The story ends with another new status quo for the Transformers. Were there any talks/were there any plans for a sequel? 

We talked some possible ideas for it, high concept type stuff. There’s a starting point if they decide they want to do it. 

Transformers Ghostbusters: Ghosts of Cybertron is currently available from IDW comics.

These days in the comic book world licenses to many popular franchises are spread out among several independent publishers. In the late 80s it was not the case. Many big toy and other franchises had comics published by Marvel. These include,

Transformers
G.I. Joe
He-man
Star Wars
Inhumanoids
Air Raiders
Chuck Norris and His Karate Commandos
Silverhawks
Thundercats
Visionaries
Defenders of the Earth (A King Features cartoon featuring The Phantom, Flash Gordon, and Mandrake the Magician, who together fought the forces of Ming the Merciless, Flash Gordan’s arch enemy.)

Also in the early 80s they published original stories about Indiana Jones. That series ended in 1986, but they still had the rights in 1989 as they adapted The Last Crusade.

Now I’ll guess that they would not have allowed to crossover with Star Wars. Still had the owners of the other properties allowed, (4 of the above properties were from Habsro) there could have been a huge crossover between all of the above characters and the Marvel Universe. Pretty much all the big 80s franchises are listed above, so it could have been the crossover of the decade. For the record, Transformers did cross with Spiderman, as well as G.I. Joe. So potentially more could have happened.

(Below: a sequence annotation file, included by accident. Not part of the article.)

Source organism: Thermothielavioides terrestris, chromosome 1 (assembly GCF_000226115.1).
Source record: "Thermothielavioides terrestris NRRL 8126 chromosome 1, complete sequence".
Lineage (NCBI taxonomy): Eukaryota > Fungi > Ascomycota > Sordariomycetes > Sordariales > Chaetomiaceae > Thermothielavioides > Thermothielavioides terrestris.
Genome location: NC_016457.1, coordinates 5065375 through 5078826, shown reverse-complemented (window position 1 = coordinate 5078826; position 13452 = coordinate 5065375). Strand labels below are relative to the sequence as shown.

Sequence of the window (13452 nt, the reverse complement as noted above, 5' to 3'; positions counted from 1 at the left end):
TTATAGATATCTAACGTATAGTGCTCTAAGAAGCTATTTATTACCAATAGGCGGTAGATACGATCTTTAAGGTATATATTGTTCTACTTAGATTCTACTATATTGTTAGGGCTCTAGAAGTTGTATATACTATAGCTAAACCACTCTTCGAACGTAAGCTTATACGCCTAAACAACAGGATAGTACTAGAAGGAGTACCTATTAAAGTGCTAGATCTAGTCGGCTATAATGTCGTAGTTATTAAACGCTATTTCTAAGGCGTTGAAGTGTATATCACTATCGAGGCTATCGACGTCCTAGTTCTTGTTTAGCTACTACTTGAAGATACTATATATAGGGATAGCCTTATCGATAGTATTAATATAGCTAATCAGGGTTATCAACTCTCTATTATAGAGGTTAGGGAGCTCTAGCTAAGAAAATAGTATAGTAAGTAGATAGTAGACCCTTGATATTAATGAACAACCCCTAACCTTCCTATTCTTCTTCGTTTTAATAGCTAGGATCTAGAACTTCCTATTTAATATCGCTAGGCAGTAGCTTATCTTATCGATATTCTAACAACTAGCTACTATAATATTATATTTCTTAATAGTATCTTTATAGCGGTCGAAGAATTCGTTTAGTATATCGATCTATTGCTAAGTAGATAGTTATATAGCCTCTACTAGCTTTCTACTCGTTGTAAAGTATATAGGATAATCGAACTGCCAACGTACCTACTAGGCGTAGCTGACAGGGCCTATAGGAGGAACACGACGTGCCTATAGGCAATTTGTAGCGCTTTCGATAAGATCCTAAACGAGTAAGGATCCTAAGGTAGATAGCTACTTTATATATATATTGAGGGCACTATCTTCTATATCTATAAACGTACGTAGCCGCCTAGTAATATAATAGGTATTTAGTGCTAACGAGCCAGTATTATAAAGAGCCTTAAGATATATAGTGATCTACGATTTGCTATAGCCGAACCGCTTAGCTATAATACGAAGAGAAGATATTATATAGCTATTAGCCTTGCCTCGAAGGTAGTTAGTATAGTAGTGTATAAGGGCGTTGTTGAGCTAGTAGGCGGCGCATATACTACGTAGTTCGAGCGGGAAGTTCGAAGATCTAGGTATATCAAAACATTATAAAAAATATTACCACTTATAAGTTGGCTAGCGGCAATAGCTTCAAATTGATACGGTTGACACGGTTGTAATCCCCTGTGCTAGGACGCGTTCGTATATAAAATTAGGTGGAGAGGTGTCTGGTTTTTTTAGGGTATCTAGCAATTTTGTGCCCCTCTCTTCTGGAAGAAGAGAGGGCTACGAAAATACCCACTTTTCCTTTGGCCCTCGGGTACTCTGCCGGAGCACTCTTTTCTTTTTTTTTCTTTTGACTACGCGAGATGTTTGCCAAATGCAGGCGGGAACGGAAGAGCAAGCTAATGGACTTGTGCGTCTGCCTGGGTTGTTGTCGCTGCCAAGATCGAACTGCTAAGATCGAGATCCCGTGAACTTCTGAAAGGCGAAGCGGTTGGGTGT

Finally if DC possibly could have been thrown into the mix, they could have thrown in their own characters. They also published in the late 80s, M.A.S.K. Spiral Zone, C.O.P.S. Centurions, and Doc Savage. The Shadow was also passed back and forth between Marvel and DC at the time. So if all the legal wrangling could have been pulled off, the two companies could have published the biggest crossover ever.